To the other parents out there, and to all who pour labor and love into children, and especially to the mothers who sacrificed career opportunities to raise children: you have done some of the most important work there is to do. Society may not celebrate you today, but the future will. There is a reason that most cultures revere the ancestors. They recognize what I am saying here: that to give your life and youth to another being, so that they may become human, is a profound gift.
If we as a society really embraced that truth, we would offer more than token celebrations of parenthood in the form of Mothers’ Day and Fathers’ Day. We would reorganize all of our systems, starting with the economic. We would organize society in the spirit of, “How can we support your love-gift to the future?”
Yes, I’m sure some of my readers could offer calculations showing the damage per capita human beings are causing. And I’ve added four more capita. Ultimately though, the practice of navigating choices by the numbers is what has to a large degree gotten us into this mess. The reduction of the world to number and morality to a series of calculations leaves out everything that we cannot quantify. Can you quantify beauty? Can you quantify joy? Can you quantify love? No wonder our society, so enamored of rational cost-benefit decisions, has become in so many ways ugly, joyless, and unloving. That is what happens when decisions are guided by maximizing or minimizing a quantity, whether it is money, carbon, cases of an illness, square meters per dollar, or bushels per acre.
Maximizing money, we devalue everything that money cannot buy.
Minimizing carbon emissions, we commit to ecologically disastrous megadams, biofuels, and batteries, even cutting down forests to make room for solar farms and wind turbines.
Minimizing Covid numbers, or attempting to do so, we lock down and isolate and mask at the cost of what isn’t measured, like human connection, civil liberties, and, ironically, the health that comes from connection.
Maximizing square meters, we produce cheap, soulless buildings and generic dwellings that assault the aesthetic senses.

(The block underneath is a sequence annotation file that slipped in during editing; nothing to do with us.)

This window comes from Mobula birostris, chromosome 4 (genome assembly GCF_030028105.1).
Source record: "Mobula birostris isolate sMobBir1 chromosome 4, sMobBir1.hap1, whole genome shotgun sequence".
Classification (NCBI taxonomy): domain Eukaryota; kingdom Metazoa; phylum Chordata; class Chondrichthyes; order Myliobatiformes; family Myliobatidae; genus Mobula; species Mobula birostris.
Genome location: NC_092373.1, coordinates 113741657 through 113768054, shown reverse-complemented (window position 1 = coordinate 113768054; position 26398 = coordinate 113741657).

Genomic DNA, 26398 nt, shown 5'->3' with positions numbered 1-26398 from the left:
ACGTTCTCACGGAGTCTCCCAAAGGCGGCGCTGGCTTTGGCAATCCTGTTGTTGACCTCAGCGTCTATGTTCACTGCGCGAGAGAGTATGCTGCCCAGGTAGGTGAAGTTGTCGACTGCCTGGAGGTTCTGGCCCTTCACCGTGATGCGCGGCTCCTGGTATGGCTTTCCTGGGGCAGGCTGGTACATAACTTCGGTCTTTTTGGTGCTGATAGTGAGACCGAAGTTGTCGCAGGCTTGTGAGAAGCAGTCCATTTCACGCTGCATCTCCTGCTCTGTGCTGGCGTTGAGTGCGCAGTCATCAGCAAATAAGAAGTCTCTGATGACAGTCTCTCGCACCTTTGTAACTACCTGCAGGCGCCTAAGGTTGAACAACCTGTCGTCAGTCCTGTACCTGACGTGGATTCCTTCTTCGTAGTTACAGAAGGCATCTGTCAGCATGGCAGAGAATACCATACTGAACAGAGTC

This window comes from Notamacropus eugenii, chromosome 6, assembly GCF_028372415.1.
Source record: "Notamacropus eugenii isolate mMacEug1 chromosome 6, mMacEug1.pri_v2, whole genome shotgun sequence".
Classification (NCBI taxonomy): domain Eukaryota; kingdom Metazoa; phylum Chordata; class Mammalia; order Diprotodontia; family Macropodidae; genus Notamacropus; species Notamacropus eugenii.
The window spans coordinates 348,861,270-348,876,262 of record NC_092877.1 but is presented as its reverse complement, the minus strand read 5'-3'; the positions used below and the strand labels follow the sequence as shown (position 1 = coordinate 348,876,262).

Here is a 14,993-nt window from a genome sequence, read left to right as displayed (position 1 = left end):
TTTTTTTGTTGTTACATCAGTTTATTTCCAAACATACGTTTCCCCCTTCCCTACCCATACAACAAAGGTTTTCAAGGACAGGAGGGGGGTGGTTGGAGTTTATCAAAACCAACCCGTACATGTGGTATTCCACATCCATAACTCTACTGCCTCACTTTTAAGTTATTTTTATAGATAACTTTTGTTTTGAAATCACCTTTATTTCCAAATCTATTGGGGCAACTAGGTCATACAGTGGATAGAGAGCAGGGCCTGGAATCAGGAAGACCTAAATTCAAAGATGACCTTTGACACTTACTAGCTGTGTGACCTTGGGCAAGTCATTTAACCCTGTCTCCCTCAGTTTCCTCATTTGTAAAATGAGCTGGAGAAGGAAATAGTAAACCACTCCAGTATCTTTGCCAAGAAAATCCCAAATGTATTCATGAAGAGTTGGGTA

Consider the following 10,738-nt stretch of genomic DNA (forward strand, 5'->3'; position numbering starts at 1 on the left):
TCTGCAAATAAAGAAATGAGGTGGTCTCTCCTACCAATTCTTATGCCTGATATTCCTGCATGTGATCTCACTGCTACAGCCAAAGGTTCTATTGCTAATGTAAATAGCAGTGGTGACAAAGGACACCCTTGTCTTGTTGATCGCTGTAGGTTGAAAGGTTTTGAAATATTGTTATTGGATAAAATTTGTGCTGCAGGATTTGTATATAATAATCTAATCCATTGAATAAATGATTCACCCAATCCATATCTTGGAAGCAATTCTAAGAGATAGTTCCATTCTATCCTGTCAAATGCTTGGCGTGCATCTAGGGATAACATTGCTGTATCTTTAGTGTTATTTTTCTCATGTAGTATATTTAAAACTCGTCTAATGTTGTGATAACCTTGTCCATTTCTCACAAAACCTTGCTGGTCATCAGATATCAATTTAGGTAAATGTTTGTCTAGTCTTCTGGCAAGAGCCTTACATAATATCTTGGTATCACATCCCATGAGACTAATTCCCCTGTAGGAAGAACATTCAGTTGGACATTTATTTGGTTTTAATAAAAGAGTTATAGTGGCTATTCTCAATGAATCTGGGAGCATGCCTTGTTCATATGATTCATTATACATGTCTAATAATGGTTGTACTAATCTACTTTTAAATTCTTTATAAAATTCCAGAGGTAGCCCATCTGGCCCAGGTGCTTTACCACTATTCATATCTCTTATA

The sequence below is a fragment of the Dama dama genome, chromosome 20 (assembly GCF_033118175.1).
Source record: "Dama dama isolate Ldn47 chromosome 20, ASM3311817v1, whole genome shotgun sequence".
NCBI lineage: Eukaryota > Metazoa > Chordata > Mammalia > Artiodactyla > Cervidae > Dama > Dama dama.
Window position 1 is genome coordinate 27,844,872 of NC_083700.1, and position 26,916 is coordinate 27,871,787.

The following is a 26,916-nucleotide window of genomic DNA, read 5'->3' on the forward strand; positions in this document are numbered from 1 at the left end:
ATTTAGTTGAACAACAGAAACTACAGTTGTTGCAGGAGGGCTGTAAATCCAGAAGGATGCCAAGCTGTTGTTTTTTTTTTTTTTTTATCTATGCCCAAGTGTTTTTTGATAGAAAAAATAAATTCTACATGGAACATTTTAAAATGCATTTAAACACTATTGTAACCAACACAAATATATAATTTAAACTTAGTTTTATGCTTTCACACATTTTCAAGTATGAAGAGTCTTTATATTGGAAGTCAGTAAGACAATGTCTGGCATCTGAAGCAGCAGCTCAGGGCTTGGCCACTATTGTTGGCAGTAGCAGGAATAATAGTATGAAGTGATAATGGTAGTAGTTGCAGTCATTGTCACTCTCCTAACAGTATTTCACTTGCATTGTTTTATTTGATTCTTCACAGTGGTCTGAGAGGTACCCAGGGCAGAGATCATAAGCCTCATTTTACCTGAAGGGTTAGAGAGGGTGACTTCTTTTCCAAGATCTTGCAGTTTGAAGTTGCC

Maximizing bushels per acre, we deplete food of unmeasured nutrients and flavors, and rob land of its biodiversity, soil ecology, and resilience.
Do you see the pattern here? The point is not to ignore quantity. It is to understand what it leaves out. It is also to understand that the choice of what to measure and how to measure it determines what we see.
The idea that we can navigate life by the numbers is obviously ridiculous on a personal level. On the level of public policy it seems more plausible; after all, that’s what they call scientific policy-making. Either way, the ease with which the numbers can be manipulated to rationalize choices that come from elsewhere should caution against this approach. The world cannot (contrary to the metaphysical assumptions of science and the ideology of economics) be reduced to number. The harder we try to control life accordingly, the more out-of-control it becomes. That’s because all that the numbers, the plans, the fences, and the data leave still operates beyond our ken.
The choices we rationalize with the numbers come from elsewhere. The man who accosted me may not know the real reasons why he is childless. Whatever they were, I can honor them. Perhaps his love-gift to the future takes another form.
We will all be better off when we drop the rationalizations that install a falsely virtuous pretender onto the inner throne. These rationalizations cloak one’s real motives and prevent us from knowing ourselves; thus they rob us of true choice. It can be scary to rip off the cloak. Background myths of our civilization tell us that the naked self that will be revealed is ugly, that some despicable truth lies behind our pretenses, that to be naked is to be humiliated. It can indeed seem thus, when vain and selfish motives are revealed. But what lies beneath them? What is the nature of the life force that pulses through us and takes shape through our desires? It is love. Even when it is contorted into the knot called hate, still it is love. Love wants to bring more life to the world.